The United Nations High Commissioner for Human Rights in Geneva expressed similar concerns.
"If people are sentenced to death under an unfair trial, that would be illegal in international law," said Jose Diaz, a spokesperson for the Office of the High Commissioner for Human Rights in an interview with Women's eNews. Diaz confirmed that the High Commissioner has been prompted to seek specifics about the women's situations.
In Baghdad, a U.N. official was on the ground doing just that. The official, who asked that her name and title be withheld out of consideration for her safety, told Women's eNews in a phone interview that she has learned that five women are on death row in Iraq. The executions are not imminent, as many feared, she said because of ongoing appeals and because the president has yet to sign execution warrants. But she is still trying to ascertain the legality of the trials that lead to the death sentences. "Absolutely, the question is: 'How fair were the trials? How fair were the investigations?' We don't know how the trials looked, so we don't have the core information."
A fourth woman of concern to Amnesty International is Samar Sa'ad Abdullah, also sentenced to death for the murder of her uncle and four members of his family on Aug. 15, 2005; charges that she denied.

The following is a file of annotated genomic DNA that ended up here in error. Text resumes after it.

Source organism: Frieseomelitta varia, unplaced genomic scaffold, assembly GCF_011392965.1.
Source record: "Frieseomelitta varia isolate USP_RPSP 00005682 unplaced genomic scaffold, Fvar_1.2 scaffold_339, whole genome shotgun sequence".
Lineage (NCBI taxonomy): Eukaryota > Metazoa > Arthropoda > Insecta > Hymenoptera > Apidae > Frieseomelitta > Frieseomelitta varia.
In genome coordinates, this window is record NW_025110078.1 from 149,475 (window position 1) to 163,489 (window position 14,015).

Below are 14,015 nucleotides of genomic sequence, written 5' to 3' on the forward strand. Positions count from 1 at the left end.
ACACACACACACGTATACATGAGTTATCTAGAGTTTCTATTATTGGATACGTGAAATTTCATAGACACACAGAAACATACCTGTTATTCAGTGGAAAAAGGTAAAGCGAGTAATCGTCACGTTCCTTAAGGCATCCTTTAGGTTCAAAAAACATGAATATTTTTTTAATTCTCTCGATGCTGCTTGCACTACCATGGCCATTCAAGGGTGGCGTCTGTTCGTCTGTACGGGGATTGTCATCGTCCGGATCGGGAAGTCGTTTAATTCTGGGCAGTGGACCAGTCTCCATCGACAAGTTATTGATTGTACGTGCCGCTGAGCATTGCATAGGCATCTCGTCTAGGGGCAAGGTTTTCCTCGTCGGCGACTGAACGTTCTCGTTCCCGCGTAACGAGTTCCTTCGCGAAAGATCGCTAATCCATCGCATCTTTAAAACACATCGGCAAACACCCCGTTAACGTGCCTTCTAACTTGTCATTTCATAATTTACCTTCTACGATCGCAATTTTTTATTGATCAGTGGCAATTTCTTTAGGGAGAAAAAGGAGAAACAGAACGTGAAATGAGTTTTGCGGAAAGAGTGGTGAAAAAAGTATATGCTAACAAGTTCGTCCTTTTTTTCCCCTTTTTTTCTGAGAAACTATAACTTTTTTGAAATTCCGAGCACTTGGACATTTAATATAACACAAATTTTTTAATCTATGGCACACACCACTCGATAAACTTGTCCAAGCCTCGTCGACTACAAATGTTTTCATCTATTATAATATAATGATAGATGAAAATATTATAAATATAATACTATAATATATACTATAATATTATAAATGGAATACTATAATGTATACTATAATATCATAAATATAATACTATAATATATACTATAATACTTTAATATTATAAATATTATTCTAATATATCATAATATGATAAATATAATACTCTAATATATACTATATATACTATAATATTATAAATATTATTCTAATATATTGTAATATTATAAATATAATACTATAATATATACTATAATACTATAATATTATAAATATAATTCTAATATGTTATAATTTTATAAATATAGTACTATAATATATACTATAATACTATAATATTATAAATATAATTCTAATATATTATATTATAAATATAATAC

Amnesty International opposes the death penalty in all cases, said Sheila Dauer, director of the Women's Human Rights Program of Amnesty International USA in New York. "If the women have been denied fair trials, once you use the death penalty, you can't go back. There can be mistakes, there can be bias."
Officials at the Iraqi embassies in New York and Washington D.C. did not respond to requests for clarification of the women's cases. One employee in the political division of the Republic of Iraq Embassy in Washington, who declined to be identified, said, "A lot of media issued a lot of news for the Iraqi women. We have no idea. The media in our country are free. We cannot give out any statement."
Although there has been minimal publicity about the women in the United States, people in other parts of the world have sent letters of protest, posted on the Web site of the Brussels Tribunal. Among them are the European Women's Lobby, a coalition of 4,000 non-governmental organizations, the European Association of Lawyers for Democracy and World Human Rights, the Italian Association of Democratic Lawyers, and the Iraq Solidarity Association in Stockholm. Over 100 individuals and organizations endorsed a strongly-worded Brussels Tribunal statement "Hanging the womb of Iraq--Stop the executions of 3 Iraqi women."
Parker, who specializes in armed conflict law, asserts that the legal system in Iraq is shattered and needs to be reestablished by Iraqis themselves, instead of utilizing the tribunals set up under U.S. occupation. "If we are going to go there and bring justice to Iraq, we should make sure that every proceeding is squeaky clean. And these tribunals are not," she said.
Cynthia L. Cooper is an independent journalist in New York with a background as a lawyer. She writes frequently about justice issues.
Association of Humanitarian Lawyers:
Amnesty International Urgent Action:
The Brussels Tribunal: